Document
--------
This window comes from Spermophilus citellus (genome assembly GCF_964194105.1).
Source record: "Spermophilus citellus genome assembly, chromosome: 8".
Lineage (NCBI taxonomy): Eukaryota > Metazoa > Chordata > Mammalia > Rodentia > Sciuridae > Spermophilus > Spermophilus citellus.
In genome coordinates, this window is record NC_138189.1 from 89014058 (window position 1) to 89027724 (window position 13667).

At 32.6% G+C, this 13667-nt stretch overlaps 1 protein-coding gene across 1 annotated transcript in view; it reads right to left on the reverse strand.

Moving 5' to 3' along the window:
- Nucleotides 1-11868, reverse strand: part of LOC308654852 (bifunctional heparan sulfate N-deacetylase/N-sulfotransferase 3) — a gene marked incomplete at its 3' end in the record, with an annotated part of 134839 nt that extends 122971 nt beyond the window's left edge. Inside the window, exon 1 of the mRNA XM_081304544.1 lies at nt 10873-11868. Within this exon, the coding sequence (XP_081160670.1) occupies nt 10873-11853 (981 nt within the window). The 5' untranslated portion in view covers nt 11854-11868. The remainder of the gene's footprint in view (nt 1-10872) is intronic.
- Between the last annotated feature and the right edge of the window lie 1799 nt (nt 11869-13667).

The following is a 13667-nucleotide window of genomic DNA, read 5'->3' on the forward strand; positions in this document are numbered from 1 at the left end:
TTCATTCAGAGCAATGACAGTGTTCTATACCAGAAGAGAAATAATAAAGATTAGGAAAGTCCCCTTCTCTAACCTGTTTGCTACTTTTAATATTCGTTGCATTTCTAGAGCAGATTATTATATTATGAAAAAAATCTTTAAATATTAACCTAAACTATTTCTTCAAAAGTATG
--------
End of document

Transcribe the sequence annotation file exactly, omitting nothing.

This window comes from Spermophilus citellus (genome assembly GCF_964194105.1).
Source record: "Spermophilus citellus genome assembly, chromosome: 8".
Lineage (NCBI taxonomy): Eukaryota > Metazoa > Chordata > Mammalia > Rodentia > Sciuridae > Spermophilus > Spermophilus citellus.
In genome coordinates, this window is record NC_138189.1 from 89014058 (window position 1) to 89027724 (window position 13667).

At 32.6% G+C, this 13667-nt stretch overlaps 1 protein-coding gene across 1 annotated transcript in view; it reads right to left on the reverse strand.

Moving 5' to 3' along the window:
- Nucleotides 1-11868, reverse strand: part of LOC308654852 (bifunctional heparan sulfate N-deacetylase/N-sulfotransferase 3) — a gene marked incomplete at its 3' end in the record, with an annotated part of 134839 nt that extends 122971 nt beyond the window's left edge. Inside the window, exon 1 of the mRNA XM_081304544.1 lies at nt 10873-11868. Within this exon, the coding sequence (XP_081160670.1) occupies nt 10873-11853 (981 nt within the window). The 5' untranslated portion in view covers nt 11854-11868. The remainder of the gene's footprint in view (nt 1-10872) is intronic.
- Between the last annotated feature and the right edge of the window lie 1799 nt (nt 11869-13667).

The following is a 13667-nucleotide window of genomic DNA, read 5'->3' on the forward strand; positions in this document are numbered from 1 at the left end:
TTCATTCAGAGCAATGACAGTGTTCTATACCAGAAGAGAAATAATAAAGATTAGGAAAGTCCCCTTCTCTAACCTGTTTGCTACTTTTAATATTCGTTGCATTTCTAGAGCAGATTATTATATTATGAAAAAAATCTTTAAATATTAACCTAAACTATTTCTTCAAAAGTATG